When I think of Jesus’ parables, I think the Lost Coin has got to be one everyone can identify with. After all, I think most of us have misplaced or lost something at least once in our lives, and we know the joy of finding that lost thing. What I find interesting is it doesn’t seem to matter how small the thing is we’ve lost. We’re just so glad to have found it, and when we find it, there’s an urge to tell everyone about it.

This is how I sometimes feel when I’ve noticed something in Scripture I’ve not noticed before. For example, have you ever noticed that the young man, in the parable of the Prodigal Son, is forgiven by his father before he ever says a word to him? If you haven’t read this parable then you can find it here in Luke 15:11-32. You should read it if you’re not familiar with it. Go ahead, I’ll wait. Okay, let’s take a look at the verses here in Luke when the young man decides to go back home.

‘I will set out and go back to my father and say to him: Father, I have sinned against heaven and against you. I am no longer worthy to be called your son; make me like one of your hired servants.’

Luke 15:18-19 (NIV)

We can see the young man made up his mind to return home and apologize to his father. We can see his feelings are earnest as he sets off. Something we might not think about is how far the man had to travel before he got home. We know he had spent all the money he had and couldn’t afford to eat. Therefore, he didn’t have any mode of transportation other than his two feet. We can also surmise that he didn’t have much to eat on the way either. If he was starving and didn’t have money before he returned home then it’s not likely his situation would have changed very much either. While we don’t know where the man went, we know he probably went into the land of the gentiles, because people there owned pigs, and these animals were unclean to the Jews. However, we know, wherever he went, it was close enough that his family knew where he was and what he was doing. Otherwise, his brother wouldn’t have known he’d, “squandered [his father’s] property with prostitutes” (Luke 15:30 NIV).

Let’s look at verse 20 and see how his father responds when he first sees his wayward son returning home.

So he got up and went to his father. “But while he was still a long way off, his father saw him and was filled with compassion for him; he ran to his son, threw his arms around him and kissed him.

Luke 15:20 (NIV)

The young man’s father is “filled with compassion” when he first sees his son. Even if his father didn’t know the specifics of what his son did while he was away, at the very least, he knows it didn’t turn out well. I imagine the young man, when he left, was full of excitement and joy, much as how we might feel before going off on a new venture. I can see the young man thinking about all he was going to accomplish with his newfound wealth and responsibility. Not much different than any of us when we leave home and go off to work or college. We think we’re ready and sometimes we find out we’re not. If the father’s response to seeing his son isn’t enough to believe that he forgave him, his response after his son apologizes reveals his forgiveness.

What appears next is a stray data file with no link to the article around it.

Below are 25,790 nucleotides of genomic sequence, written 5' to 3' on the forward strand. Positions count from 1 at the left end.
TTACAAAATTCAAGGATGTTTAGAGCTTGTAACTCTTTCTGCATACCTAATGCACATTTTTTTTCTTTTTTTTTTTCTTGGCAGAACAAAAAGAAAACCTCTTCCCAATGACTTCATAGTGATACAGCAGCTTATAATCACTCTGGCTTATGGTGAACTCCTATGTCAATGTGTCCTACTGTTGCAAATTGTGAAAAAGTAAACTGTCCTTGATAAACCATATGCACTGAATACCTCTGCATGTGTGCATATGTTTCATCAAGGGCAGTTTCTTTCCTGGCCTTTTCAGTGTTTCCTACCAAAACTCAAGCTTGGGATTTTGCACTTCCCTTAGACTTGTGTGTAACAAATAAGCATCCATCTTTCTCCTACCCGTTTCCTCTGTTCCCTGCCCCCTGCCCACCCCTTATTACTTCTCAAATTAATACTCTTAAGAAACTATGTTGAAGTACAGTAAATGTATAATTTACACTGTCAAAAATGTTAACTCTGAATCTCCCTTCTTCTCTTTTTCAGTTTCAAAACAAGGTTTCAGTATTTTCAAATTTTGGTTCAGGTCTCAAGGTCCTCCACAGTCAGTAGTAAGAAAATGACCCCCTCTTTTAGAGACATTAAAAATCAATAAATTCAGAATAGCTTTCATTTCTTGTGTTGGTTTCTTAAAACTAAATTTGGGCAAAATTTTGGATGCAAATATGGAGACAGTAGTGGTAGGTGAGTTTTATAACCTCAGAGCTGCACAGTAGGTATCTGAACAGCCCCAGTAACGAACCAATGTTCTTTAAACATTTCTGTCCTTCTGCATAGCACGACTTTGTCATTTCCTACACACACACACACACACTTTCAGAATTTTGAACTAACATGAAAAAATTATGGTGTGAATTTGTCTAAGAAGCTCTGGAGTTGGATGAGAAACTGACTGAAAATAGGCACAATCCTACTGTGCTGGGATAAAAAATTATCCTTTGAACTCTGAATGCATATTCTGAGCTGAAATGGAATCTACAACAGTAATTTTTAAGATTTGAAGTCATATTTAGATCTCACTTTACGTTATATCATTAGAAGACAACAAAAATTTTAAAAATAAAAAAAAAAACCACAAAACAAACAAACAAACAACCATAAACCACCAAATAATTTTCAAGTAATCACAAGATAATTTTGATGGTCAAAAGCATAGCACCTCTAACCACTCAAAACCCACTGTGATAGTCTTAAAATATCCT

But the father said to his servants, ‘Quick! Bring the best robe and put it on him. Put a ring on his finger and sandals on his feet. Bring the fattened calf and kill it. Let’s have a feast and celebrate. For this son of mine was dead and is alive again; he was lost and is found.’ So they began to celebrate.

Luke 15:22-24 (NIV)

All the father wants to do is celebrate the return of his son. The father knew his son had lost his way, and when he found the way back, his focus wasn’t on those things of the past, but the future life of the son.

When God calls us to Him and we respond He doesn’t bring up our past and neither should we. However, you will find, as you walk with the Lord, things will come to mind of your past. When I came to Christ I only knew I wanted to be where He was and I didn’t want to be the “me” I used to be. I didn’t know anything about the Bible or what it meant to live a holy life. When I counted the cost of being with the Lord I measured it against the vast emptiness of being without the Lord. However, as I’ve walked with Him, I do see where I’ve done wrong. You will too.

Romans 3:23 reminds us, “all have sinned and fall short of the glory of God” (NIV). We also know, “If we confess our sins, he is faithful and just and will forgive us our sins and purify us from all unrighteousness” (1 John 1:9 NIV). Therefore, when we sin the best course of action is to repent and move on. No dwelling.

Do you know God? God knows you and He loves you. He sees you as significant because you are. No one is insignificant to Him. He’s with you today, right now, and He wants you to know Him. Jesus died for your sins and mine so that we could be free of guilt, be freed from death, and live eternally with Him. Eternal salvation is just a prayer away.

Pray this prayer with me to accept the gift of salvation today:

Dear Lord Jesus, I know that I am a sinner, and I ask for Your forgiveness. I believe You died for my sins and rose from the dead. I turn from my sins and invite You to come into my heart and life. I want to trust and follow You as my Lord and Savior. Amen.

If you prayed that prayer then congratulations! You are on the first step of a brand new life. Allow me to be the first to welcome you to my family, the family of God. There are abundant resources available online for new Christians. You can visit here for more information on what to do next. You can also leave me a comment and I’ll do my best to help you on the next step of this incredible journey.